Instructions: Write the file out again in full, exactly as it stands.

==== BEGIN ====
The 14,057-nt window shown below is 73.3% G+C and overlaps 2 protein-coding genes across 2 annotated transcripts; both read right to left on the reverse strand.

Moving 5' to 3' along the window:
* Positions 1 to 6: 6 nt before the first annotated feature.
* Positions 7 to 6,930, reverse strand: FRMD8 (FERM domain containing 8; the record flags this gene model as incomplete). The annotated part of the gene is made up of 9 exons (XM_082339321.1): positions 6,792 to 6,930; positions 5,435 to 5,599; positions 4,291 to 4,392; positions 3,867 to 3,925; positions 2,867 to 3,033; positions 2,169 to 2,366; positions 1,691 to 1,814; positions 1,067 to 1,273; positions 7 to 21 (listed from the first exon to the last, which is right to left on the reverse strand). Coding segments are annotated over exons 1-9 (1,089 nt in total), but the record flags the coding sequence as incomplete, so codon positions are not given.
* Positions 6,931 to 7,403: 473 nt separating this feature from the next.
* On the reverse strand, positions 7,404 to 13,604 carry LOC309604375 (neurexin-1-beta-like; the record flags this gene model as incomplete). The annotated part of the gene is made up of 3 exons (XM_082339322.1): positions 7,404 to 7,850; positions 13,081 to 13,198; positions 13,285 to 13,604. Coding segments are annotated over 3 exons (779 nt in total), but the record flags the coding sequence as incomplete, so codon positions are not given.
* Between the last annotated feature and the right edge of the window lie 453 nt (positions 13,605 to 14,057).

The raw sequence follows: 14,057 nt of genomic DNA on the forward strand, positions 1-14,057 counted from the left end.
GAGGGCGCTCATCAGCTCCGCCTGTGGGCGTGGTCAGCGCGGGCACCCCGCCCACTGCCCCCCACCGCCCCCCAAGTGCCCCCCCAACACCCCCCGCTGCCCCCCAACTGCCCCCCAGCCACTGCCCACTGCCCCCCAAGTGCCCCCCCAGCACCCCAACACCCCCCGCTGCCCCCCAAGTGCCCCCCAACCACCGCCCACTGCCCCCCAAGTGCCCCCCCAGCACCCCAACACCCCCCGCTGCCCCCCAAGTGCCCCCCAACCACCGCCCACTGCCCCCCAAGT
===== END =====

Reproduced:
The 14,057-nt window shown below is 73.3% G+C and overlaps 2 protein-coding genes across 2 annotated transcripts; both read right to left on the reverse strand.

Moving 5' to 3' along the window:
* Positions 1 to 6: 6 nt before the first annotated feature.
* Positions 7 to 6,930, reverse strand: FRMD8 (FERM domain containing 8; the record flags this gene model as incomplete). The annotated part of the gene is made up of 9 exons (XM_082339321.1): positions 6,792 to 6,930; positions 5,435 to 5,599; positions 4,291 to 4,392; positions 3,867 to 3,925; positions 2,867 to 3,033; positions 2,169 to 2,366; positions 1,691 to 1,814; positions 1,067 to 1,273; positions 7 to 21 (listed from the first exon to the last, which is right to left on the reverse strand). Coding segments are annotated over exons 1-9 (1,089 nt in total), but the record flags the coding sequence as incomplete, so codon positions are not given.
* Positions 6,931 to 7,403: 473 nt separating this feature from the next.
* On the reverse strand, positions 7,404 to 13,604 carry LOC309604375 (neurexin-1-beta-like; the record flags this gene model as incomplete). The annotated part of the gene is made up of 3 exons (XM_082339322.1): positions 7,404 to 7,850; positions 13,081 to 13,198; positions 13,285 to 13,604. Coding segments are annotated over 3 exons (779 nt in total), but the record flags the coding sequence as incomplete, so codon positions are not given.
* Between the last annotated feature and the right edge of the window lie 453 nt (positions 13,605 to 14,057).

The raw sequence follows: 14,057 nt of genomic DNA on the forward strand, positions 1-14,057 counted from the left end.
GAGGGCGCTCATCAGCTCCGCCTGTGGGCGTGGTCAGCGCGGGCACCCCGCCCACTGCCCCCCACCGCCCCCCAAGTGCCCCCCCAACACCCCCCGCTGCCCCCCAACTGCCCCCCAGCCACTGCCCACTGCCCCCCAAGTGCCCCCCCAGCACCCCAACACCCCCCGCTGCCCCCCAAGTGCCCCCCAACCACCGCCCACTGCCCCCCAAGTGCCCCCCCAGCACCCCAACACCCCCCGCTGCCCCCCAAGTGCCCCCCAACCACCGCCCACTGCCCCCCAAGT